|Crash. Watercolor and Crayon on Yupo.|
Approximately 8.5 x 6
I have worked on the jury committee of a local show for many years. I certainly am not an authority, but over the years I've started to develop strong opinions about what makes a good application. Here are my tips for making sure your application has the best chance to go as smoothly as possible.
Great PhotographsI realize that this may sound obvious, but every year I'm shocked at the number of people that submit images that are blurry or incorrectly rotated. High resolution is a good idea for show applications, too.
Be TimelyWe are a volunteer run show--I'm happy to help people with their applications and/or photos if need be. But, if it's 48 h ahead of the deadline, and you're in a panic because you can't figure out the application? Yeah, no. I said we were volunteer run, right?
Focus on The ArtEach photo should focus on one piece of art, and be a great photograph (see above). Don't show the frame (for paintings), or more than one piece in the photo, or have distracting backgrounds (white, gray, or black are great choices). Take off the watermarks.
Natural backgrounds, like the woods? Save that for marketing, not for entering a show. Need a human model for best display? Again, consider carefully.
Be Relatively Consistent Across Your EntriesFor our show, most people are applying in one medium (say painting or jewelry) to have a booth. They apply with three photos. I understand the urge to showcase everything you're capable of doing, but in my opinion, it is much better for your application to have some internal consistency. Exactly what do I mean? If you have two lovely landscapes and your third application photo is a cute animal painting, we'll wonder what the heck is going on.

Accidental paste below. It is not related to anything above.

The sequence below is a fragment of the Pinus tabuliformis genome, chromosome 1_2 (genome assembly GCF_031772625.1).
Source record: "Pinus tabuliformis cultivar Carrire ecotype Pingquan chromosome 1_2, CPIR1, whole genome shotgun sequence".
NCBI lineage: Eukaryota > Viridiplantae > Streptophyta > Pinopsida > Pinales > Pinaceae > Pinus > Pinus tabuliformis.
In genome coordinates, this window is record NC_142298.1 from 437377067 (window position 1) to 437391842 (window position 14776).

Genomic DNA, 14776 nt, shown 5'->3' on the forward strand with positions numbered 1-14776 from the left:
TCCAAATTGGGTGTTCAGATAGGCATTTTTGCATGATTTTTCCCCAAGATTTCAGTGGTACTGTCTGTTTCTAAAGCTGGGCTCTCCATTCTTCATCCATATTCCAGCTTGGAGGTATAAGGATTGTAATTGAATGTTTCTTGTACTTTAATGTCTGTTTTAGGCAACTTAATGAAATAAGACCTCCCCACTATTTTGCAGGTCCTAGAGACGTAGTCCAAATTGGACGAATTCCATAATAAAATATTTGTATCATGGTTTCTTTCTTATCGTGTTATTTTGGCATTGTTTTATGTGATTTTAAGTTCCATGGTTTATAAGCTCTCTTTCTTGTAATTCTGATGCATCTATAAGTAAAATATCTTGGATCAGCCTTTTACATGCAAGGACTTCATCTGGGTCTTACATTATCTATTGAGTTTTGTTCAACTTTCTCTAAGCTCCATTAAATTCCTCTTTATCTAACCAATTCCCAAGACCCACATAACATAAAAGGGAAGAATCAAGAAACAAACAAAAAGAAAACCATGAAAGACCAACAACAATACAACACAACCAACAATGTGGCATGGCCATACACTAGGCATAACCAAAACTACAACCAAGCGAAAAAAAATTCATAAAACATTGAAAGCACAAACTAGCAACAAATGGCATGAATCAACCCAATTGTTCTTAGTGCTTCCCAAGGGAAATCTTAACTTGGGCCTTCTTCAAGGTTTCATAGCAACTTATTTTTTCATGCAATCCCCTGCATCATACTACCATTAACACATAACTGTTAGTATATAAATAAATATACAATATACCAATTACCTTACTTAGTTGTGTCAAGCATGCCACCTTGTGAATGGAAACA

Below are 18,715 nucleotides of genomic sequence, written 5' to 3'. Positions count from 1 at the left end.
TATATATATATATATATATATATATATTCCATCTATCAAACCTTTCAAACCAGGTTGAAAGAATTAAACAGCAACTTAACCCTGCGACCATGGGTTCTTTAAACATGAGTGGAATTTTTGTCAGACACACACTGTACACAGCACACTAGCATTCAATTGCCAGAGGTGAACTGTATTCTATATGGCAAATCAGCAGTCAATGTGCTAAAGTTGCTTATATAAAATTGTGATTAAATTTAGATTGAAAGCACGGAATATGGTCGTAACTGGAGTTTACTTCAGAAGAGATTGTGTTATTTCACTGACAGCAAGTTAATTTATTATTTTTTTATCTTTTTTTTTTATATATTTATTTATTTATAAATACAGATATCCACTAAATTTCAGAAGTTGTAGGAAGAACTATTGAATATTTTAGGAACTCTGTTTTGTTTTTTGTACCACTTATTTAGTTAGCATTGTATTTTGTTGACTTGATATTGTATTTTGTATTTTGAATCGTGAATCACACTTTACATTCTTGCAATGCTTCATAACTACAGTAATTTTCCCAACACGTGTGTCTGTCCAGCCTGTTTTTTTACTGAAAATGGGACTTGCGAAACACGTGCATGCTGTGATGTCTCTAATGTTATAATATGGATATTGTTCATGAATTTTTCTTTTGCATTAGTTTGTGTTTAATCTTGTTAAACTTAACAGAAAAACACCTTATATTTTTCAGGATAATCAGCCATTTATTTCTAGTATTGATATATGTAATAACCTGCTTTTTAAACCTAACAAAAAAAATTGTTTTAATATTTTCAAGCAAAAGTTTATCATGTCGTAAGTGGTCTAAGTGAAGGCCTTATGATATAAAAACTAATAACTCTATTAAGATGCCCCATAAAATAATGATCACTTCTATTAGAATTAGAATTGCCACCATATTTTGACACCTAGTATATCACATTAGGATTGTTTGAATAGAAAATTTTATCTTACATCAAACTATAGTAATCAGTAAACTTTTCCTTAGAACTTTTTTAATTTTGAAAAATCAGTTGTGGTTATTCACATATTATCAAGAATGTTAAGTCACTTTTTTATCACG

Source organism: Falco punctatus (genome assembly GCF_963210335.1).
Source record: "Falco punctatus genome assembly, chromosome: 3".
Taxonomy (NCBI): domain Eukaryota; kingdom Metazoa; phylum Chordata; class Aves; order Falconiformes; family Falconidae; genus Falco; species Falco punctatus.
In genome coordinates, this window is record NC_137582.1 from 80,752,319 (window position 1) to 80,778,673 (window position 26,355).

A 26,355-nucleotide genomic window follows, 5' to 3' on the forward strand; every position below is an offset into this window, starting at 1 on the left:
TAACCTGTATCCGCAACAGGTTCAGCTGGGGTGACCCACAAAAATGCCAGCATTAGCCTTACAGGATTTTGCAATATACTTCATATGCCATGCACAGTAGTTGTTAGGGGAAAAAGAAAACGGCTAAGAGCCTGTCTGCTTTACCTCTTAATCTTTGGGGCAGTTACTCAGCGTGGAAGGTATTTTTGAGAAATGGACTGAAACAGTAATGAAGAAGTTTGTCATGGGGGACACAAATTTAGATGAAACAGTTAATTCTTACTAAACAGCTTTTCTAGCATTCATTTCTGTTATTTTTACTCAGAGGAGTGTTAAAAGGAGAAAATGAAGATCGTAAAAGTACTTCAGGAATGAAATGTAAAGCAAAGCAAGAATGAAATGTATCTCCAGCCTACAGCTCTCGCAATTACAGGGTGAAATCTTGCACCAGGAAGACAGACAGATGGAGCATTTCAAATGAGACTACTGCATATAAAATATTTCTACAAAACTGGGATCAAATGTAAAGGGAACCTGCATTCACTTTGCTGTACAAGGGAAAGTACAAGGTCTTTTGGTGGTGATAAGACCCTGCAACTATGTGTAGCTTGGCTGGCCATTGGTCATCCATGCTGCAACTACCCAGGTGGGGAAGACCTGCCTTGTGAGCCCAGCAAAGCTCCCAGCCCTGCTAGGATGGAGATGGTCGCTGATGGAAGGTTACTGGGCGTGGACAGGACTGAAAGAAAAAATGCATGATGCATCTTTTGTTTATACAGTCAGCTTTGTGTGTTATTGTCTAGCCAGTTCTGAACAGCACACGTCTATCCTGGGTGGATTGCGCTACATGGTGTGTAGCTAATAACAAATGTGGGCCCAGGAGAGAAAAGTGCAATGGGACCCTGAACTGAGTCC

Keep Your Application CurrentI live in a relatively small community art wise--you may too. I recognize a lot of styles and works, especially in painting. Use the same pieces to apply to too many shows for too many years? We notice.
Having said all that, I must confess that I am guilty of some of this, especially keeping consistency across my entries. And, you can do everything right, application wise and still not get in. The jurors may be trying to balance the show, or have strong preferences, or who knows? If you've been doing art for any length of time, you've probably come to the same conclusion I have--you need nerves of steel, and a strong ego in the face of rejections!
About the painting, above: I'm continuing to experiment on yupo, and just having fun. Paint colors are phthalo blue gs, permanent yellow deep, and quin violet.